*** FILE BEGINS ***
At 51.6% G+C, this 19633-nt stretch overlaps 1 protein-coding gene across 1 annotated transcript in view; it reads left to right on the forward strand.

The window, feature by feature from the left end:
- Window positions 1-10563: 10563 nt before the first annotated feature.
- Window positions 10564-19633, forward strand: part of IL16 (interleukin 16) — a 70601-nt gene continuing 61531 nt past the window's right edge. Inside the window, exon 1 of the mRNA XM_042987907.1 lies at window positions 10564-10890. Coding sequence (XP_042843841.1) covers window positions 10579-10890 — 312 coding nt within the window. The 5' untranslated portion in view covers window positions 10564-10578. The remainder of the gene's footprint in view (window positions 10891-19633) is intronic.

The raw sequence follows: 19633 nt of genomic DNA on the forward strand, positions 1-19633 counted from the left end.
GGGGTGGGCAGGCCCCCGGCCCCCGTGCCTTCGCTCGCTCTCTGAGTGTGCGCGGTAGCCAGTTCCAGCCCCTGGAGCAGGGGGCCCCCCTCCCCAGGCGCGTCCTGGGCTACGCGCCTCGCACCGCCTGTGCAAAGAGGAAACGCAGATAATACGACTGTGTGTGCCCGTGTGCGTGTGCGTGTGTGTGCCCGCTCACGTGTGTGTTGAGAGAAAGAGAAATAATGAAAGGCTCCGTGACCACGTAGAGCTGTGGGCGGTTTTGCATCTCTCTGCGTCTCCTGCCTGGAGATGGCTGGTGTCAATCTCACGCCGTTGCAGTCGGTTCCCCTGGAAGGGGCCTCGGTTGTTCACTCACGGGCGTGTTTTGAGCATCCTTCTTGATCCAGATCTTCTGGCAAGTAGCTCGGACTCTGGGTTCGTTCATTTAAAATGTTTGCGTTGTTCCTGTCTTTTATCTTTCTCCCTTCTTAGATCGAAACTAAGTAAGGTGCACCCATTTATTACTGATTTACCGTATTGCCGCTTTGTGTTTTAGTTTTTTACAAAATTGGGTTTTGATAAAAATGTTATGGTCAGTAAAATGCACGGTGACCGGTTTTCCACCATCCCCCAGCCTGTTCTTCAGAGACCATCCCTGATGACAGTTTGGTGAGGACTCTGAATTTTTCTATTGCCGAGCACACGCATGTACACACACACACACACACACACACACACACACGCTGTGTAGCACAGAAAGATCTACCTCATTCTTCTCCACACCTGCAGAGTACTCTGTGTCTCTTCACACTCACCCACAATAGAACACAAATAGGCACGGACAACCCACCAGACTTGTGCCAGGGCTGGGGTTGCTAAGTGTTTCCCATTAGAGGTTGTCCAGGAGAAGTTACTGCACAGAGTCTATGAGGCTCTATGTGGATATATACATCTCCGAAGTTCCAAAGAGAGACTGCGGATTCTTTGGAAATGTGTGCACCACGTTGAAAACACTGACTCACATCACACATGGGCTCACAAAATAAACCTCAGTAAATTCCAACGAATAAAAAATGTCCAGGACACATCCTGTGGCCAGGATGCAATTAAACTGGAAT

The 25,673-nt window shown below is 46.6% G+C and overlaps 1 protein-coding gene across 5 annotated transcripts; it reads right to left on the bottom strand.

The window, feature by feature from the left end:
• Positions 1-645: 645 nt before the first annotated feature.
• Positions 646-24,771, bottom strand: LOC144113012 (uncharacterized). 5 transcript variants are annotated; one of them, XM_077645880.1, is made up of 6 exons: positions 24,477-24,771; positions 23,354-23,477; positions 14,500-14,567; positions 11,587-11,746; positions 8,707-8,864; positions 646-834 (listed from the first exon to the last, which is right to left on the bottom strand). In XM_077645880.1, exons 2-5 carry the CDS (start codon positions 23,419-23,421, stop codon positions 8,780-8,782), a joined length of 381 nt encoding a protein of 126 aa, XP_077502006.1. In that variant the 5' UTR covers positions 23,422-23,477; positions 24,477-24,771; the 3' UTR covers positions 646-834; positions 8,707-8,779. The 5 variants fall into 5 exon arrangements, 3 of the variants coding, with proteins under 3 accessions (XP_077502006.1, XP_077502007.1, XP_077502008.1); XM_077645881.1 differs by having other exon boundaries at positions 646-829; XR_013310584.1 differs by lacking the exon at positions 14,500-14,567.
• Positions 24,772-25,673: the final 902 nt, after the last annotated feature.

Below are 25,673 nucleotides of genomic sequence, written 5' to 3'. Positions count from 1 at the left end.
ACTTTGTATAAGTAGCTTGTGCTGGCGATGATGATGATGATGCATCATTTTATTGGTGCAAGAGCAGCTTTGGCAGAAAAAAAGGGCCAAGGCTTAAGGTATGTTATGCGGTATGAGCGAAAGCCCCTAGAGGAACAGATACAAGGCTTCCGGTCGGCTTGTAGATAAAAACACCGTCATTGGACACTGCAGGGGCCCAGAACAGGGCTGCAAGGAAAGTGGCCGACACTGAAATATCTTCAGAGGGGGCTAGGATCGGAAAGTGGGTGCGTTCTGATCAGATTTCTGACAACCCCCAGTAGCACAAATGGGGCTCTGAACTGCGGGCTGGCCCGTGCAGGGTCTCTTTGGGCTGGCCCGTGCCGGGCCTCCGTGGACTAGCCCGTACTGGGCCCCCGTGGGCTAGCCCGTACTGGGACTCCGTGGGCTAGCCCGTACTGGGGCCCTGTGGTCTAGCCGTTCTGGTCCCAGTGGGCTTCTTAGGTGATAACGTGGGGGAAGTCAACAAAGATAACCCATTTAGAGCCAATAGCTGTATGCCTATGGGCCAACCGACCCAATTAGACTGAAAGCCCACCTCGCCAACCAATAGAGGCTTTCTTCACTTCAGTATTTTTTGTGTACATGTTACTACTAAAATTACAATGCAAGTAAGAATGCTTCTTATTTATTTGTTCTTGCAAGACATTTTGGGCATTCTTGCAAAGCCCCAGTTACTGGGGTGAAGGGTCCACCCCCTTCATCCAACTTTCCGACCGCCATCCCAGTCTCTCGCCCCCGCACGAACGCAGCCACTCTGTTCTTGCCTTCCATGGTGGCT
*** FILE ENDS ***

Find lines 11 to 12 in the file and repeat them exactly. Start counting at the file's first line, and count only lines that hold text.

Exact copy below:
• Positions 24,772-25,673: the final 902 nt, after the last annotated feature.

Below are 25,673 nucleotides of genomic sequence, written 5' to 3'. Positions count from 1 at the left end.